Regarding E-LCA the literature suggests that the objective and material type determine calculation approaches and impact category choices (EC 2010c; ISO 2006a; Rosenbaum et al. 2018); for instance, GWP is described as a major concern in the automotive industry as well as in the production of certain materials like aluminum or magnesium (Cherubini et al. 2008; Hottle et al. 2017; Liu and Müller 2012). However, some authors recommend to consider additional impact categories, e.g., biodiversity for bio-based systems, where the main drivers of biodiversity loss can be covered with the impact categories global warming potential, acidification, eutrophication, and ecotoxicity (dos Santos et al. 2014; Klein et al. 2015; Pawelzik et al. 2013); the depletion potential or scarcity indicators for non-renewable materials (Allwood et al. 2011; Cordella and Hidalgo 2016; Klinglmair et al. 2014); or ecotoxicity for steel and toxicity in the case of aluminum (see Table 5) (Liu and Müller 2012; van der Voet et al. 2003).

4.2 Factors influencing methodical choices

To gain insights on the factors that shape the choice of methods and indicators in environmental and social LCA, a content analysis approach of three literature samples (all published S-LCA case studies; E-LCA case studies focusing on wood products or on components in automotive applications) was performed. The sample was analyzed covering the following criteria: considered stakeholder groups and chosen subcategories (S-LCA), sector or product system (S-LCA), year of publication and geographical scope (S-LCA and E-LCA), chosen LCIA method(s) and impact categories, objective(s) of the studies, analyzed materials and used software support (E-LCA).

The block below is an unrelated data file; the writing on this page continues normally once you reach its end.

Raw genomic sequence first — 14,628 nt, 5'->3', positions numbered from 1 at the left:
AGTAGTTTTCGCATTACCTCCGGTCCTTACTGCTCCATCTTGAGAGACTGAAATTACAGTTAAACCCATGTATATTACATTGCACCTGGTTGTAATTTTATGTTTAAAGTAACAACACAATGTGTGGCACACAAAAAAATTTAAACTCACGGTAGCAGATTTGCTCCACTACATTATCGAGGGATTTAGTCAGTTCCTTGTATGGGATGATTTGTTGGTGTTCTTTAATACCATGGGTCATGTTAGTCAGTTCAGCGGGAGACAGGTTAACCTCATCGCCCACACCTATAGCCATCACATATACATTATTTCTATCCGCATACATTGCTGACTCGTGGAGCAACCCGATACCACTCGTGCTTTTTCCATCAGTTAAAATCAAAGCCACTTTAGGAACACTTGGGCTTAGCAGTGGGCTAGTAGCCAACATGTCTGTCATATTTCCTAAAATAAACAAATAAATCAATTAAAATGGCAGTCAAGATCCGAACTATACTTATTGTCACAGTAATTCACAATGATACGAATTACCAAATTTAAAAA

In S-LCAs the identification of relevant countries and sectors as well as the targeted stakeholder groups is central in order to identify relevant social aspects (subcategories, indicators) (Dreyer et al. 2010a; Jørgensen 2013; UNEP/SETAC 2009). The results of the present study show that the stakeholder groups value chain actors, society, local community, and worker who were chosen slightly more often when S-LCAs were conducted focusing on developing countries. Hereby, the biggest differences can be observed for the stakeholder group worker (see Fig. 3). Only the stakeholder group consumer has been chosen more often for developed countries. In globalized value chains, the steps in the production phase, such as resource extraction, are often located in developing countries; hence, the focus on the stakeholder group workers can be explained. Following, the consumers as stakeholder groups affected during the use-phase are considered in studies conducted in developed countries. This is also reflected in the choice of indicators. The indicators child labor, fair salary, working hours, and access to material resources have been slightly more often chosen in developing countries, and two indicators have been slightly more often chosen in developed countries (forced labor and local employment). For example, in the case of child labor, studies showed that poverty drives this social issue in developing countries because the income of child labor is highly needed (Arvidsson et al. 2015). Following it can be assumed that the socio-political context is reflected in the selection of indicators. However, within the 50 case studies under investigation, the results showed not as many differences as might be expected. It has to be noted that this study included only a small sample, yet it included all available case studies at the date of analysis. No clear connection between the geographical area and the choice of subcategories/indicators could be found within the present study. Petti et al. (2018) did a review on S-LCA and came to a similar conclusion that the geographical area has just a minor influence on the choice of social indicators. They also found that over 40% of the S-LCAs conducted have been performed in European countries where the highest concentration of researchers can be observed (Mattioda et al. 2015; Petti et al. 2018). A general problem in S-LCAs focusing on developing countries might be data availability (Petti et al. 2018). The difficulty in finding data (e.g., socially sensitive ones) could be one reason why fewer studies than expected were conducted in developing countries (Petti et al. 2018). Especially in developing countries, it could be important to implement S-LCAs in order to identify the hotspots to improve the social conditions on site (Petti et al. 2018).